Sir Ian Botham is a former international cricketer and captain of the England cricket team. He has claimed five-wicket hauls (taken five or more wickets in an innings) in Test cricket on 27 occasions, more than any other English cricketer. A five-wicket haul is regarded as a notable achievement, and fewer than 40 bowlers have taken more than 15 five-wicket hauls at international level in their cricketing careers. Botham is generally considered one of the greatest all-rounders of all time. He was named as a Wisden Cricketer of the Year in 1978, and Indian Cricket Cricketer of the Year four years later. In 1992 he was awarded an Order of the British Empire (OBE), and he was knighted for his services to cricket and charity work in 2007. Two years later, he was honoured by the International Cricket Council, who named him as one of 55 initial inductees into the ICC Cricket Hall of Fame. He is sixth overall in all-time Test five-wicket haul takers.
He made his international debut for England on 26 August 1976 in a One Day International (ODI) against the West Indies. He made his Test cricket debut just under a year later against Australia, and it was during the first innings of this match that he claimed his first international five-wicket haul. It is against Australia that he has claimed the most five-wicket hauls, doing so on nine occasions. Three of these came during the 1981 Ashes series and, along with the two centuries he scored, saw the series dubbed "Botham's Ashes". He twice claimed eight wickets in an innings, playing at Lord's on each occasion, against Pakistan in 1978 and the West Indies in 1984. Including these performances, Botham has collected a five-wicket haul at Lord's eight times, more so than on any other ground.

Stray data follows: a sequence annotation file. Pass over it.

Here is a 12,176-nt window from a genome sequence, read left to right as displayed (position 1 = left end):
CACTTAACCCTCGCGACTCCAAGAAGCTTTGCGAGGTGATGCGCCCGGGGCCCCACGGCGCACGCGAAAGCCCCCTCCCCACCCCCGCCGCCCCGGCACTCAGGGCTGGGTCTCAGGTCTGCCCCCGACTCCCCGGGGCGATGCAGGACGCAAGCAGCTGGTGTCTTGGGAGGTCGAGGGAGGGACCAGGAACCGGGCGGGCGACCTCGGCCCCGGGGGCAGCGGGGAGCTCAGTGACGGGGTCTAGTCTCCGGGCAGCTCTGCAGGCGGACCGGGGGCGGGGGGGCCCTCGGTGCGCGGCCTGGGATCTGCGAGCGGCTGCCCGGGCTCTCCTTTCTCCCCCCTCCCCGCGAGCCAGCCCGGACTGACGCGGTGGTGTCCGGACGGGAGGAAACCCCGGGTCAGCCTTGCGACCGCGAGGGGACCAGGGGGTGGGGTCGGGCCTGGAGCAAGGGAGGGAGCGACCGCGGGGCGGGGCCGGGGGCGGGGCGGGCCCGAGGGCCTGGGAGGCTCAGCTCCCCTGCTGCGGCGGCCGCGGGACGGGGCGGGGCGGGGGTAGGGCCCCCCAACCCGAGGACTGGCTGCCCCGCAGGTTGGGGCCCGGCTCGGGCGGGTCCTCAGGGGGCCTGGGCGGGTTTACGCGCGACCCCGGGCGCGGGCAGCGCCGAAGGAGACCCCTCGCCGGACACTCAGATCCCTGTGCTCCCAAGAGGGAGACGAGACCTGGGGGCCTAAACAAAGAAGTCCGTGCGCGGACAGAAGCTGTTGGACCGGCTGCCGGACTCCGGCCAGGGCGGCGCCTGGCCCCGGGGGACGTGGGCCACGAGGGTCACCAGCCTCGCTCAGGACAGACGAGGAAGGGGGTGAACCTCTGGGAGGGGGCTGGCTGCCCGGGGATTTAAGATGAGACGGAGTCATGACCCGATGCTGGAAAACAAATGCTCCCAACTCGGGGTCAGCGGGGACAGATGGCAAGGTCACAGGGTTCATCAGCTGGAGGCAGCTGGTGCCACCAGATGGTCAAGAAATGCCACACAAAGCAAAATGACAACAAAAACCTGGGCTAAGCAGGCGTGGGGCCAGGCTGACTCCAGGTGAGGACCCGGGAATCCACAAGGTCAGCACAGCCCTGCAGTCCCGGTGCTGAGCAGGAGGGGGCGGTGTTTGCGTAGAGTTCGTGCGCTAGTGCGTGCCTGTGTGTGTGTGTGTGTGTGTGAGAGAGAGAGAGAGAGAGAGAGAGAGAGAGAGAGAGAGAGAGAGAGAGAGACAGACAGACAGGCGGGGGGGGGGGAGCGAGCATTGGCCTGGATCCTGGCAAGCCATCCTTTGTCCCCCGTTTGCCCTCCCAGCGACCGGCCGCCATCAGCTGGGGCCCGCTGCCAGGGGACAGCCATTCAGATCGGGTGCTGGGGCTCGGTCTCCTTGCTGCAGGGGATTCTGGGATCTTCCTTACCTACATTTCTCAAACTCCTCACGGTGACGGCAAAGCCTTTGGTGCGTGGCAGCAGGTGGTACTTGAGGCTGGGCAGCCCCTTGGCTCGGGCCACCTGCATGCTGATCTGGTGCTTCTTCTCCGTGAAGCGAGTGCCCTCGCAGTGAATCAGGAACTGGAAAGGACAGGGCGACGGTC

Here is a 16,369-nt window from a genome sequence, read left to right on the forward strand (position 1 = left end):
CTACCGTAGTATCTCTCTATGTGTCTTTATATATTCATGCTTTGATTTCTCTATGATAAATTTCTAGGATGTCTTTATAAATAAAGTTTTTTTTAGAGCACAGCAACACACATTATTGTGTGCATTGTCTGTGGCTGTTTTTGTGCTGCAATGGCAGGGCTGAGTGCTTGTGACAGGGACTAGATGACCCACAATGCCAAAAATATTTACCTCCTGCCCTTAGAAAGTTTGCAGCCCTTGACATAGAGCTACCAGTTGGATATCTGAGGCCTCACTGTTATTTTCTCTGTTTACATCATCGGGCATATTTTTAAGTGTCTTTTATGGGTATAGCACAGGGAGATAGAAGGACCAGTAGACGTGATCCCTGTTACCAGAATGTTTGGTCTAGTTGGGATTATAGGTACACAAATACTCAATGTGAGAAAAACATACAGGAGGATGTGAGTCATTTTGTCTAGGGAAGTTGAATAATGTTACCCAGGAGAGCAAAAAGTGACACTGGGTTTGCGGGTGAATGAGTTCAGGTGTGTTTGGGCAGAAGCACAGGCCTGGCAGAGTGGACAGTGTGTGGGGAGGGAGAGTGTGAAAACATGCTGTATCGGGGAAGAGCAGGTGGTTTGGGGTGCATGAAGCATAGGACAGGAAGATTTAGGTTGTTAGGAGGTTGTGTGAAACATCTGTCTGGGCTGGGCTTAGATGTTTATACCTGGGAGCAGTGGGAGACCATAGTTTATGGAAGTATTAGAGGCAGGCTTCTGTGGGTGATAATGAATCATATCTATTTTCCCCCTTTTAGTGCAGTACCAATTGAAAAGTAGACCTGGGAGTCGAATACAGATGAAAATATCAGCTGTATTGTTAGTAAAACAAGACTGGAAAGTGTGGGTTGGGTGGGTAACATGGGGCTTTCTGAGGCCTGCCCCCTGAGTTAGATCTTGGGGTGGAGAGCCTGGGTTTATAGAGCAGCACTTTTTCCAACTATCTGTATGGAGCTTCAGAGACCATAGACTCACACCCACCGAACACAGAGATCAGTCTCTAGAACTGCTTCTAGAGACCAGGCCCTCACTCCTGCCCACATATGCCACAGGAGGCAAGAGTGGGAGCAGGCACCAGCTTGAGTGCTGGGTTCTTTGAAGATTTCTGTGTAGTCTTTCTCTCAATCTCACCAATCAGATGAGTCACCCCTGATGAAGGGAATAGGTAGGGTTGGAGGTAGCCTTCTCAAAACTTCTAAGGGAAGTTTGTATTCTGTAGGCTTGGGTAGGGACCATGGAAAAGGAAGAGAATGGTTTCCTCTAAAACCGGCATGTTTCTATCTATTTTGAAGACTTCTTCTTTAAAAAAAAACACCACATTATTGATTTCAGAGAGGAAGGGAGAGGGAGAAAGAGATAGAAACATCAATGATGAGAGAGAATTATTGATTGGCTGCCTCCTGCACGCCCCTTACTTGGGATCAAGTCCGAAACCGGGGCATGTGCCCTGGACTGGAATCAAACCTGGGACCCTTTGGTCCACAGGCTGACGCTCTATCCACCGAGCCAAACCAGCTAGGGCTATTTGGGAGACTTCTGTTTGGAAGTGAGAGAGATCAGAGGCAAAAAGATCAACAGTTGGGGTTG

Botham never managed to take five-wickets in an innings in ODI cricket, despite playing 116 matches and claiming 145 wickets, making him England's fourth highest wicket-taker in the format. His best return was four wickets, which he achieved on three occasions. (Full list...)